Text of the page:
Warren Randall, Seppelstfeld

SA wine exports increased to $1.9 billion.

“The Australian wine industry owes a lot to Penfolds, It’s spearheaded the industry overseas.” Warren Randall attributes a lot of the success of Seppeltsfield’s entry into the Chinese market to the early work undertaken by Penfolds and Treasury Wine Estates.

“Any Australian wine brand with a similar history, heritage and provenance to Penfolds is seen to be in same ‘quality’ bracket in the Chinese market.

“So when you pair that with the quality of wines, we’ve been able to position ourselves as a premium and luxury brand within China - at the same time, allowing us to offer an entry-level product in-market too.”

Seppeltsfield has been hailed as the most historic winery and greatest showpiece in the Barossa.

Seppeltsfield provide ‘luxury’ bulk wine in 24,000 litre bladders to China, as well as their Seppeltsfield-branded bottled wine.

The winery also recently created an entry-level brand for the Chinese market called ‘One Pound Per Acre’. It is now stocked in China Tobacco outlets across the country.

Mr Randall, Executive Chairman of Seppeltsfield, highlights the scale of the opportunity that exists for Australian brands “There is a staggering 5,600,000 China Tobacco outlets in mainland China, and we’ve secured a contract for bottles of our One Pound Per Acre to be stocked in one in 40 stores - that’s 140,000 stores in total.”

As one of the world’s leading wine regions, South Australia’s wine industry plays a significant role in our state’s economy.

“Australian wine is worth about A$5 billion in wholesale sales and the value-add through regional economic activity and employment is probably twice that,” said Nick Waterman, President of the South Australian Wine Industry Association.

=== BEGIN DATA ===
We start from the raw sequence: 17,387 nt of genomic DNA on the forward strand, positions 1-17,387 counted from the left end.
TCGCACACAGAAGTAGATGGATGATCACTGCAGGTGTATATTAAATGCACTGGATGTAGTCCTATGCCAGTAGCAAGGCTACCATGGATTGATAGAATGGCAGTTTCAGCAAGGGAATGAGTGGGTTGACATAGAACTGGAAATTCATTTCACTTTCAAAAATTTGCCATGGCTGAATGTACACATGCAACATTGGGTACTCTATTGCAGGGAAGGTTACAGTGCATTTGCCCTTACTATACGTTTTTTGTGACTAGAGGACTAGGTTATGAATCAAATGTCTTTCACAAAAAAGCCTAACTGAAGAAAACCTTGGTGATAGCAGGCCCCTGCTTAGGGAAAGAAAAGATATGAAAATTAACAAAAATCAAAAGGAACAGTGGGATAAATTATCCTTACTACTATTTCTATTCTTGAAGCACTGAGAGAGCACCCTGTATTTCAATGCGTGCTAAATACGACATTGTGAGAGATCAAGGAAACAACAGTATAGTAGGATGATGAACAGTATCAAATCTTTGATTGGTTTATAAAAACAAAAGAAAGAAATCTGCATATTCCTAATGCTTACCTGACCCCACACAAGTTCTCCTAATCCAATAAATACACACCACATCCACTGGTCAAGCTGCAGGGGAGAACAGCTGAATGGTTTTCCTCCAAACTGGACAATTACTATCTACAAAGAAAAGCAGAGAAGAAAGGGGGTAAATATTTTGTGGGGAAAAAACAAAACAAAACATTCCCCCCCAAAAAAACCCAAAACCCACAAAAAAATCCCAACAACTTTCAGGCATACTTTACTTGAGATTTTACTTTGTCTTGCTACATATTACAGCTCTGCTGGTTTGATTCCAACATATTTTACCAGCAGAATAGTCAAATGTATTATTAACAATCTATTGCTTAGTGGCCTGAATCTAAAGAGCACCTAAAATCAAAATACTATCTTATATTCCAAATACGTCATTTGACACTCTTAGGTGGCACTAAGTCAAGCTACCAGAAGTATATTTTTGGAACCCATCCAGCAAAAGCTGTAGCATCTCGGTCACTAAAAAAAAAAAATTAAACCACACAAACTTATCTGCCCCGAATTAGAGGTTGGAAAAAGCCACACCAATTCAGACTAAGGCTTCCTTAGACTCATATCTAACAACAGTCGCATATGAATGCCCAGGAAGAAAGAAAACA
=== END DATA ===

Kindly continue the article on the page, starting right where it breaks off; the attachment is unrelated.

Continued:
“The wine industry in South Australia directly employs 8,500 people, with many of these in regional areas.”

Australia exports over 62 per cent of its production at a value of A$2.9 billion to major markets of China, USA, UK and Canada. South Australia is responsible for 69 per cent of that wine export income

In recent years, South Australia has been enjoying a boom in exports to China.

“Over the last four years, growth in China has certainly been exponential,” said Nick.

“It overtook the US market in value in October 2016, and is now three times its size.

“During that period, 42 per cent of all Australian wine exports and 38 per cent of South Australian wine exports went to China.”

Developing a stronger export brand through collaboration

Looking ahead, Nick believes Australia needs to continue developing a stronger export brand with a more common voice, through collaboration.

“With close to 2,500 wineries in Australia there are brands within brands - Australia as a country has a reputation as a wine producer, then there are regions and the individual winery brands within these regions,” he said.

“We must foster an environment where large and small wineries coexist to create a rich fabric of regional diversity – from artisanal to those of scale all of which add to the history and provenance of the Australian wine brand.

“All play a part in the perception that markets and consumers have of Australia, so it is important that at each of these levels the message is consistent and reinforces the national brand position we wish to have.”

While the Chinese market has proven lucrative for South Australian wineries, both Nick and Warren believe it’s important not to lose sight of other key markets.

“Apart from China, we shouldn’t lose focus on the USA,” said Warren.

“The US is very important, it is the largest market in the world,” added Nick.

“But as exporters we have to spread the risk - it is not one big market we need but many smaller, high value ones. And it’s not an overnight thing - it takes time to build relationships.”